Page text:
Trying to find time somewhere on the outside is Wiselet Rouzard, an undersized 5-9, 215-pound senior who has been a nice fill-in on the strongside. He made 19 tackles and will be used here and there in the rotation to give Beau Orth and Starr Fuimaono a break.

Watch Out For ... Ronnie Paulo to make over 100 tackles. While he doesn’t have all-star talent and he’s not going to do too much to get into the backfield, he’ll stuff up everything that comes his way.
The starters. There’s a chance this could be the best linebacking corps in the Mountain West if Starr Fuimaono can come back healthy. With Fuimaono combining with Jason Beauchamp and Paulo, the Rebels have an active group that should combine for 300 stops.
Big plays in the backfield. This was a team-wide issue as the Rebels did nothing to disrupt anyone’s offense. The linebackers have the athleticism, but now they have to do more with it.
Outlook: There’s a chance that this could be the team’s biggest strength by a long shot. The backups are decent, but it’s the starting trio of Jason Beauchamp, Ronnie Paulo and Starr Fuimaono that will make or break the Rebel defense. There needs to be more production on a defense that didn’t do much of anything and there has to be more big plays, but there’s a lot to be fired up about.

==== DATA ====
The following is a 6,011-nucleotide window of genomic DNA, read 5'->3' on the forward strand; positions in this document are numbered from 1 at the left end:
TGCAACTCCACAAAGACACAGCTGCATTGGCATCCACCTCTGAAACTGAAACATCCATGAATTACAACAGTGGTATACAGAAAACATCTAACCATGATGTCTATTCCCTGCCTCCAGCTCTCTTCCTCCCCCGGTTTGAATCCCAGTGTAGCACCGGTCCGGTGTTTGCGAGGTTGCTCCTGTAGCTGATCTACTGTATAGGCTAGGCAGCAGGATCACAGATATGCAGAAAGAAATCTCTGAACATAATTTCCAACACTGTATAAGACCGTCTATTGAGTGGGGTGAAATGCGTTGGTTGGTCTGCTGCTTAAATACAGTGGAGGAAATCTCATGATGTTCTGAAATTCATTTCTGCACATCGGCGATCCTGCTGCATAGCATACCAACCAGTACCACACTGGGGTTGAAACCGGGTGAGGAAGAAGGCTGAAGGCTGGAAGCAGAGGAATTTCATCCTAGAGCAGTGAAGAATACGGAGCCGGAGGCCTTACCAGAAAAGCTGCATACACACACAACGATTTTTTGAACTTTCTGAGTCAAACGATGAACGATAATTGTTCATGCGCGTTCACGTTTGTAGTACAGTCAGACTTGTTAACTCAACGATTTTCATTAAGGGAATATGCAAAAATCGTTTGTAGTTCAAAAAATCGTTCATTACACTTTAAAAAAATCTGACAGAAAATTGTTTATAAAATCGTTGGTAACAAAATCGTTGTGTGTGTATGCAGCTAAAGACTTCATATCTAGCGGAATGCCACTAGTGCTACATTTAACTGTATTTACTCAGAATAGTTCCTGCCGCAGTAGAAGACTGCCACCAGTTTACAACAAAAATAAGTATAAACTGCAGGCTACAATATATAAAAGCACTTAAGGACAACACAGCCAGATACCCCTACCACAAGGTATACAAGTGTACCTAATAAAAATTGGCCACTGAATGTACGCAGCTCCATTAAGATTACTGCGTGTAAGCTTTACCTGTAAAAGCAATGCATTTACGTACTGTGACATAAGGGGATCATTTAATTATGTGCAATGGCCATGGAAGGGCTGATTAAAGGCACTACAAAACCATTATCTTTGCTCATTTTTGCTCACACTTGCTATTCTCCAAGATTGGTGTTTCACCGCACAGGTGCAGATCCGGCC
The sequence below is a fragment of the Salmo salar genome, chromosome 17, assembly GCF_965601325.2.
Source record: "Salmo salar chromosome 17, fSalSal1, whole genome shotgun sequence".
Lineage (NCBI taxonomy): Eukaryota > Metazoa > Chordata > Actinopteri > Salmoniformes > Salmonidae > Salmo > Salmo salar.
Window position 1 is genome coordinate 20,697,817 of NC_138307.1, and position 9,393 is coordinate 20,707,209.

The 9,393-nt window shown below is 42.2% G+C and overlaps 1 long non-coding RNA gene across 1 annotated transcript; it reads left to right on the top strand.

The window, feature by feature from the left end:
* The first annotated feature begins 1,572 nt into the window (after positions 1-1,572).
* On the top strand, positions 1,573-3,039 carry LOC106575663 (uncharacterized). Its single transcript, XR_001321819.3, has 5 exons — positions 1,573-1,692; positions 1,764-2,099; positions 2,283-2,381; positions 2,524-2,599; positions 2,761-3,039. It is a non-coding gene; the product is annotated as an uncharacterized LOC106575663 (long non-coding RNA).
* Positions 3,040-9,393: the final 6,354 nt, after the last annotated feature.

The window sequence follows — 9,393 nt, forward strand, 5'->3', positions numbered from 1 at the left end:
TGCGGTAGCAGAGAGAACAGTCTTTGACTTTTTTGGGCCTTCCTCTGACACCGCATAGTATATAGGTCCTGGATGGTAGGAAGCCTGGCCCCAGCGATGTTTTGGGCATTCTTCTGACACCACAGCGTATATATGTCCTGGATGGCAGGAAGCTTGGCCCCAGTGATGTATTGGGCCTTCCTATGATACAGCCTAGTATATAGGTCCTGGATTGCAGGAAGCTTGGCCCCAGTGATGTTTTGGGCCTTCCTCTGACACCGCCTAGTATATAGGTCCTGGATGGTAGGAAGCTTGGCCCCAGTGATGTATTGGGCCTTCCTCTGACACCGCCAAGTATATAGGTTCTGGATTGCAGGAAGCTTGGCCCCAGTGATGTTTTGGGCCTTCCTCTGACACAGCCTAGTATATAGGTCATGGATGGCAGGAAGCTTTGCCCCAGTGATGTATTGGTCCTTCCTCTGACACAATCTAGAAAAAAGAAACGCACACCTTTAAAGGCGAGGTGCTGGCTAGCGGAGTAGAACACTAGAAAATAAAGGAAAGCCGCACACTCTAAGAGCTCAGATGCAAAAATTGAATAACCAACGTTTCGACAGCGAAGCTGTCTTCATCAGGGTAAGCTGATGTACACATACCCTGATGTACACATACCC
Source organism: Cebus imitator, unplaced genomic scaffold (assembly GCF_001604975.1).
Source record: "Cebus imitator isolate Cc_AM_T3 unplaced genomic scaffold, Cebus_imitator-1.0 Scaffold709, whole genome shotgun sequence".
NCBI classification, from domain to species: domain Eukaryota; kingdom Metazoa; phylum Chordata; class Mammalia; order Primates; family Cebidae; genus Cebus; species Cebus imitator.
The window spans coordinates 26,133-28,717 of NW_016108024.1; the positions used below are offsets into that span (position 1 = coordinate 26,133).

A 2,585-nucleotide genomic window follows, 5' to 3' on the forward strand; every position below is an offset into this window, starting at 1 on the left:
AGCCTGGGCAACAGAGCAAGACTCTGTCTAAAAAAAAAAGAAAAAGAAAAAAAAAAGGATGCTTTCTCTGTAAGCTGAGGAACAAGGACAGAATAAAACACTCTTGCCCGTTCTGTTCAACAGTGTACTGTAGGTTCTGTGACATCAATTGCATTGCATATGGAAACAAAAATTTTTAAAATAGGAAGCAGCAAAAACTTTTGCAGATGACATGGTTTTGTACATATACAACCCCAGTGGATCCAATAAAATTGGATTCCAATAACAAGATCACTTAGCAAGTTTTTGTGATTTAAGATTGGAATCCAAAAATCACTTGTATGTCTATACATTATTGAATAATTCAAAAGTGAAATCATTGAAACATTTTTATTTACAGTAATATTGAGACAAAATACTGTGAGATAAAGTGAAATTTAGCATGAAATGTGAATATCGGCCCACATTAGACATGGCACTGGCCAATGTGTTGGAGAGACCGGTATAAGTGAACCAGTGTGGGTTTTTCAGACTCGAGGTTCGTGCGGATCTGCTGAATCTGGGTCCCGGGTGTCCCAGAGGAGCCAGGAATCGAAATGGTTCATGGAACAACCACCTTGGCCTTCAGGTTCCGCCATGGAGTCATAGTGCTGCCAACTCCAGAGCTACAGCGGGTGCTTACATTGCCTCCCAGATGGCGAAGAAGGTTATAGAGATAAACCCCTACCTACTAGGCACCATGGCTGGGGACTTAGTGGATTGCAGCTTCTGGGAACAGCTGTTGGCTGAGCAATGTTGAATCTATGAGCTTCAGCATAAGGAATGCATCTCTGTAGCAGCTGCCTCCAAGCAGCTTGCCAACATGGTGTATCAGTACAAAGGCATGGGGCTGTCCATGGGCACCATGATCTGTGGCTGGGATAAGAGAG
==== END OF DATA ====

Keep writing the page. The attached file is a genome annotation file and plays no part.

Rating: 6.5

Defensive Backs

Projected Starters: There aren’t many players from last year’s team who’ll be comfortable in their spots with all the newcomers looking to play right away, but one returning starter who’s almost certain to hold down a job will be corner Quinton Pointer. The 5-10, 185-pound junior made 44 tackles, broke up six passes, and came up with two interceptions. For good and bad, he hits like a safety from his corner spot, but he covers like one at times. Out this off-season with a shoulder injury, he’ll be back to use his tremendous speed and excellent tackling ability to be the steady leader of a defensive backfield that has to be much, much better.

The other corner spot will see an interesting battle with the most intriguing new starter likely to be Deante Purvis. The 5-10, 185-pound sophomore isn’t all that big and he only made four tackles as a special teamer, but he’s the team’s fastest player, cranking out a 4.31 in the 40, and he’ll have no problems staying with any receiver.